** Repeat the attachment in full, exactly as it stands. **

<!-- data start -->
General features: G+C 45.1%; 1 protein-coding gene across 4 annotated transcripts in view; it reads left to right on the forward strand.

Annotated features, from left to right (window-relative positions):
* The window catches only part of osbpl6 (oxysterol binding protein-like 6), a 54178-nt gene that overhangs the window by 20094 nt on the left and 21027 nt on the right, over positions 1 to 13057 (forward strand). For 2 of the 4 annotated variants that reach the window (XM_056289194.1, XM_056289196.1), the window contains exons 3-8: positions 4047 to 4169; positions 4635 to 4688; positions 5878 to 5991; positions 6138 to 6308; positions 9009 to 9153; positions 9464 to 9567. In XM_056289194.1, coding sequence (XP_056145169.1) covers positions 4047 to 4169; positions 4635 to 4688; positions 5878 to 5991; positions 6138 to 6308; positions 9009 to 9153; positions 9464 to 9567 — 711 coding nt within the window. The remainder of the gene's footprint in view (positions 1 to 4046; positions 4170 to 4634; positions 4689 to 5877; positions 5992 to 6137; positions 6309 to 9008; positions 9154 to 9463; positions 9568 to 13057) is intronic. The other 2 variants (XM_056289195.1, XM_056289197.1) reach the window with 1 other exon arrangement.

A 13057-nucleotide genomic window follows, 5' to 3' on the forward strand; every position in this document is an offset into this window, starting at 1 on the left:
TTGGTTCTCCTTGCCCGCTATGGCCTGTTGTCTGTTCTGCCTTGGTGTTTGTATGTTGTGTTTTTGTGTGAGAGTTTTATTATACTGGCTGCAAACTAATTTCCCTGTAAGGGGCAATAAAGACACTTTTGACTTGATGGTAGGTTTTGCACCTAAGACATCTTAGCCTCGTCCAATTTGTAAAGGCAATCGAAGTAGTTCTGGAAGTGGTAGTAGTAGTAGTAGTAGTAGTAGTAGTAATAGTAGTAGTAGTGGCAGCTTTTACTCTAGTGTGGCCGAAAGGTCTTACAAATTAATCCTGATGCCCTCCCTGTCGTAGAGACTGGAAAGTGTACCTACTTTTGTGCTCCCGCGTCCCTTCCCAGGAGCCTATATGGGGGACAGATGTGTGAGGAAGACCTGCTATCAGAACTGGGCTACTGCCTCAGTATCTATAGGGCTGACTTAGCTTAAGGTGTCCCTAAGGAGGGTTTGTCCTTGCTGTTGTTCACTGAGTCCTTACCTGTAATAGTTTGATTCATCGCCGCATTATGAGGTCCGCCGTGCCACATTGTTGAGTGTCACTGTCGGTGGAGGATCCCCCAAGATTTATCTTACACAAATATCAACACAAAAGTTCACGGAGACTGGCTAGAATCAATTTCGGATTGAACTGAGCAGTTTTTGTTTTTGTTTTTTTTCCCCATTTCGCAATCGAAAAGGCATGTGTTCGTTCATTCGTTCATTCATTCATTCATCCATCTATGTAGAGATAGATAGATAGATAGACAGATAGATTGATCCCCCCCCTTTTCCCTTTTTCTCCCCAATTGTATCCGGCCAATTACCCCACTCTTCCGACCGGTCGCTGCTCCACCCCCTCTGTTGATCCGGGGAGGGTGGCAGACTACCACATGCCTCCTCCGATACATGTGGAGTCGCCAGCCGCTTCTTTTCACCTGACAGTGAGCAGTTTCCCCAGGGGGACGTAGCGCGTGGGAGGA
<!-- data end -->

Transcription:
General features: G+C 45.1%; 1 protein-coding gene across 4 annotated transcripts in view; it reads left to right on the forward strand.

Annotated features, from left to right (window-relative positions):
* The window catches only part of osbpl6 (oxysterol binding protein-like 6), a 54178-nt gene that overhangs the window by 20094 nt on the left and 21027 nt on the right, over positions 1 to 13057 (forward strand). For 2 of the 4 annotated variants that reach the window (XM_056289194.1, XM_056289196.1), the window contains exons 3-8: positions 4047 to 4169; positions 4635 to 4688; positions 5878 to 5991; positions 6138 to 6308; positions 9009 to 9153; positions 9464 to 9567. In XM_056289194.1, coding sequence (XP_056145169.1) covers positions 4047 to 4169; positions 4635 to 4688; positions 5878 to 5991; positions 6138 to 6308; positions 9009 to 9153; positions 9464 to 9567 — 711 coding nt within the window. The remainder of the gene's footprint in view (positions 1 to 4046; positions 4170 to 4634; positions 4689 to 5877; positions 5992 to 6137; positions 6309 to 9008; positions 9154 to 9463; positions 9568 to 13057) is intronic. The other 2 variants (XM_056289195.1, XM_056289197.1) reach the window with 1 other exon arrangement.

A 13057-nucleotide genomic window follows, 5' to 3' on the forward strand; every position in this document is an offset into this window, starting at 1 on the left:
TTGGTTCTCCTTGCCCGCTATGGCCTGTTGTCTGTTCTGCCTTGGTGTTTGTATGTTGTGTTTTTGTGTGAGAGTTTTATTATACTGGCTGCAAACTAATTTCCCTGTAAGGGGCAATAAAGACACTTTTGACTTGATGGTAGGTTTTGCACCTAAGACATCTTAGCCTCGTCCAATTTGTAAAGGCAATCGAAGTAGTTCTGGAAGTGGTAGTAGTAGTAGTAGTAGTAGTAGTAGTAATAGTAGTAGTAGTGGCAGCTTTTACTCTAGTGTGGCCGAAAGGTCTTACAAATTAATCCTGATGCCCTCCCTGTCGTAGAGACTGGAAAGTGTACCTACTTTTGTGCTCCCGCGTCCCTTCCCAGGAGCCTATATGGGGGACAGATGTGTGAGGAAGACCTGCTATCAGAACTGGGCTACTGCCTCAGTATCTATAGGGCTGACTTAGCTTAAGGTGTCCCTAAGGAGGGTTTGTCCTTGCTGTTGTTCACTGAGTCCTTACCTGTAATAGTTTGATTCATCGCCGCATTATGAGGTCCGCCGTGCCACATTGTTGAGTGTCACTGTCGGTGGAGGATCCCCCAAGATTTATCTTACACAAATATCAACACAAAAGTTCACGGAGACTGGCTAGAATCAATTTCGGATTGAACTGAGCAGTTTTTGTTTTTGTTTTTTTTCCCCATTTCGCAATCGAAAAGGCATGTGTTCGTTCATTCGTTCATTCATTCATTCATCCATCTATGTAGAGATAGATAGATAGATAGACAGATAGATTGATCCCCCCCCTTTTCCCTTTTTCTCCCCAATTGTATCCGGCCAATTACCCCACTCTTCCGACCGGTCGCTGCTCCACCCCCTCTGTTGATCCGGGGAGGGTGGCAGACTACCACATGCCTCCTCCGATACATGTGGAGTCGCCAGCCGCTTCTTTTCACCTGACAGTGAGCAGTTTCCCCAGGGGGACGTAGCGCGTGGGAGGA